At the onset of our Wimba Classroom conversation, it was apparent that each member of the group had discussed the assignment ahead of time with members of their individual cohorts and had some really great ideas for focus. Ultimately, the group decided to focus on the issue of technological parity within school divisions, both rural and suburban. This is an exciting topic of which I have much interest. The other idea that I had was to discuss equity issues that arise as a result of mandated services and FAPE for students with special needs.
Throughout the discussion some themes became apparent.
Theme one: Funds are limited in general. For school divisions with aging campuses, infrastructure to support newer technologies is a great concern. –
Theme two: State mandates for standardized testing becomes an issue because technology oftentimes does not support the mandate. Because funds are limited, demands cannot be met. Demand creates a strain on staff and scheduling.
Theme three: The widening gap between the “haves” and the “have-nots.” Advocacy of parents and use of PTA funds to augment technology needs. Schools with stronger PTAs raise the funds necessary to purchase technology and then the poorer schools (without active PTAs) need more of the allocated funds from the VPSA funds. You wind up with schools where the socio-economic status of the student’s families really impacts the type of technology and the amount that is available for instruction – parity issues abound!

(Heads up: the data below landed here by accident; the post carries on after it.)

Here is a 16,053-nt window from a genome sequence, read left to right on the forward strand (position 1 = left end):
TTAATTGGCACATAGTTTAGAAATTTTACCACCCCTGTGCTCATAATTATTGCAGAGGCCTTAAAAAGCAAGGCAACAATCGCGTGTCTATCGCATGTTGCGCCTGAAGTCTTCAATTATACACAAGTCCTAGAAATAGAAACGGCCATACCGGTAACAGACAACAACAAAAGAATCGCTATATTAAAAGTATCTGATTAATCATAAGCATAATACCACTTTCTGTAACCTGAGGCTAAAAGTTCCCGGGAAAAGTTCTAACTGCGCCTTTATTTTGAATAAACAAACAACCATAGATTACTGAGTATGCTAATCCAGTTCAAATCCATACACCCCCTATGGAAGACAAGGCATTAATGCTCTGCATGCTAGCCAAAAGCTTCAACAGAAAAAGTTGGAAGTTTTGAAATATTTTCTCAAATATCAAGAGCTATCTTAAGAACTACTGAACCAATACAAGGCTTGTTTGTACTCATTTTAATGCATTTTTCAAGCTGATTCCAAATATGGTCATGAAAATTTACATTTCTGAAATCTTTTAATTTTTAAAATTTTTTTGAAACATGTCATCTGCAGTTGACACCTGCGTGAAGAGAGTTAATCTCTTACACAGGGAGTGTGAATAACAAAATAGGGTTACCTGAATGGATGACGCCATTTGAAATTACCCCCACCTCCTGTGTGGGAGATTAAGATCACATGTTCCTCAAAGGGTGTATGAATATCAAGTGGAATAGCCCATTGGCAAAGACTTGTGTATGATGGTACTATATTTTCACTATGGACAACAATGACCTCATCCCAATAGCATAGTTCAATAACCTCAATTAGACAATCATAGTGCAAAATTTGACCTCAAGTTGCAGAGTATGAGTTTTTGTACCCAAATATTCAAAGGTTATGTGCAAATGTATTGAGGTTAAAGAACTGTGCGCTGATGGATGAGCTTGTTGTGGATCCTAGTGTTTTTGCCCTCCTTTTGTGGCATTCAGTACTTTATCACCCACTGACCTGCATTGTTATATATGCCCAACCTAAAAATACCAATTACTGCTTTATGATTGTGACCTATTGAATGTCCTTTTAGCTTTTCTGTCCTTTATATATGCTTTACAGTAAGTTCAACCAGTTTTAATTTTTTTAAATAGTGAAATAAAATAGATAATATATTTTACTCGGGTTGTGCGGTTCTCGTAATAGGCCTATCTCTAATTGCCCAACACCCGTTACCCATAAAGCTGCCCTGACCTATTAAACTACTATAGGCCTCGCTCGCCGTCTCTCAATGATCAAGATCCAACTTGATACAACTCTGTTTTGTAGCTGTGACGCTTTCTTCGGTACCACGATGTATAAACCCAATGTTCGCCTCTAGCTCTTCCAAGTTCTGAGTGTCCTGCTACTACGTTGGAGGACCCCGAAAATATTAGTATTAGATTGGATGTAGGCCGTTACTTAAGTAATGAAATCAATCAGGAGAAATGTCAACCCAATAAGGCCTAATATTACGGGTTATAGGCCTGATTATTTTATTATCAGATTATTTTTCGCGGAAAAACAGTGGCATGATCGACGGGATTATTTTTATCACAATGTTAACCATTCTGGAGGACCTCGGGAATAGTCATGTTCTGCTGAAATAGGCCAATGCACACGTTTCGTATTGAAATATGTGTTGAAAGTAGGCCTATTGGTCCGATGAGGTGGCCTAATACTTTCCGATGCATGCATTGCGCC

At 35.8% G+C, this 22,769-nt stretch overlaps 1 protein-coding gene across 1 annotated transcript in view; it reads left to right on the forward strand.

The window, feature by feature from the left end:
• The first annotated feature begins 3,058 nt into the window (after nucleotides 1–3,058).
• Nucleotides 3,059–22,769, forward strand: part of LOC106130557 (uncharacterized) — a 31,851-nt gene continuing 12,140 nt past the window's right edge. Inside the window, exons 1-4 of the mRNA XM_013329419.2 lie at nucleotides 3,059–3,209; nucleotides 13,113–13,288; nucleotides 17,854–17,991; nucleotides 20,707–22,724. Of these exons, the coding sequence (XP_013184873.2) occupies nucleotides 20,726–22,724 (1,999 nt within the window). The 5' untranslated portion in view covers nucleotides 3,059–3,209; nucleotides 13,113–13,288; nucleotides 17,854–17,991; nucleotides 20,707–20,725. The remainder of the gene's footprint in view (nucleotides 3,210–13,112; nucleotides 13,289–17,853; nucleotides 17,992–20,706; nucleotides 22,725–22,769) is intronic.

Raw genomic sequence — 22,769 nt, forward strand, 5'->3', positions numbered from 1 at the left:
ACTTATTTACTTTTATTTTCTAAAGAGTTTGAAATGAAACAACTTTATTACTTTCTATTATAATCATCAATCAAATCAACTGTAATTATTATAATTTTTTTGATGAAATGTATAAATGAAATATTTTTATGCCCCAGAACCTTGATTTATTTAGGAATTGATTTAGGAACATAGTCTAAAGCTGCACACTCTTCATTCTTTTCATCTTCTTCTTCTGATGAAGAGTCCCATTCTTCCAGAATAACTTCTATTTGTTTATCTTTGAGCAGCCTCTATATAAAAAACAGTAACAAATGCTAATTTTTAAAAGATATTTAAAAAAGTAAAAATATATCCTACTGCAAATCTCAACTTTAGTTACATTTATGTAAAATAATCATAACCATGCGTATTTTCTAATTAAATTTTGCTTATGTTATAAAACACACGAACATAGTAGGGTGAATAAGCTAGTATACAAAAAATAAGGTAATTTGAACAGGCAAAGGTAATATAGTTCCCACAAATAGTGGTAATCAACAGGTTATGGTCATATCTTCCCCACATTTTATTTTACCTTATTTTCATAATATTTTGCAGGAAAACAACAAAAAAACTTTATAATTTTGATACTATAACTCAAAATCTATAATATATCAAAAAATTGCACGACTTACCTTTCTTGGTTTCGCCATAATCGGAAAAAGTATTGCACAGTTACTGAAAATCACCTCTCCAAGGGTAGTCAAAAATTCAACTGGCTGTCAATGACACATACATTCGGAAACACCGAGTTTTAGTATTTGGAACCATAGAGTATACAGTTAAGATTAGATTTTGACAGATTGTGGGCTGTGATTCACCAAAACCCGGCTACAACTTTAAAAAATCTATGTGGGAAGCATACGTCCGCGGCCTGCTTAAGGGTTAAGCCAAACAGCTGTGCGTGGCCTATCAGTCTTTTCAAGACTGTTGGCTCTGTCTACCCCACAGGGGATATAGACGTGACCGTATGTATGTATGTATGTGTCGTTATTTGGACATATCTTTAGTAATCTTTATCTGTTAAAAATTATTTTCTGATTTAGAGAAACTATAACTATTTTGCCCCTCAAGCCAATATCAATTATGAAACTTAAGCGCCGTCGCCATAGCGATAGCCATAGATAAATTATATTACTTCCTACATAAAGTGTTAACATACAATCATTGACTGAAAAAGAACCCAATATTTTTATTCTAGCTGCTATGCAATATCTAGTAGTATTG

I believe the biggest issue underlying this problem is that school administration, educators, and politicians have not gotten creative with the way that allotted funds are appropriated to schools with high needs. Unfortunately, we are a part of a society that believes that equal means fair. Until we bring about a change to demonstrate that fair is when each school has the technology they need to successfully augment and make a positive impact on student achievement, we will continue to net the same abysmal results. Educators can be proactive and collect meaningful data to show the impacts of technological inequity on computerized standardized tests.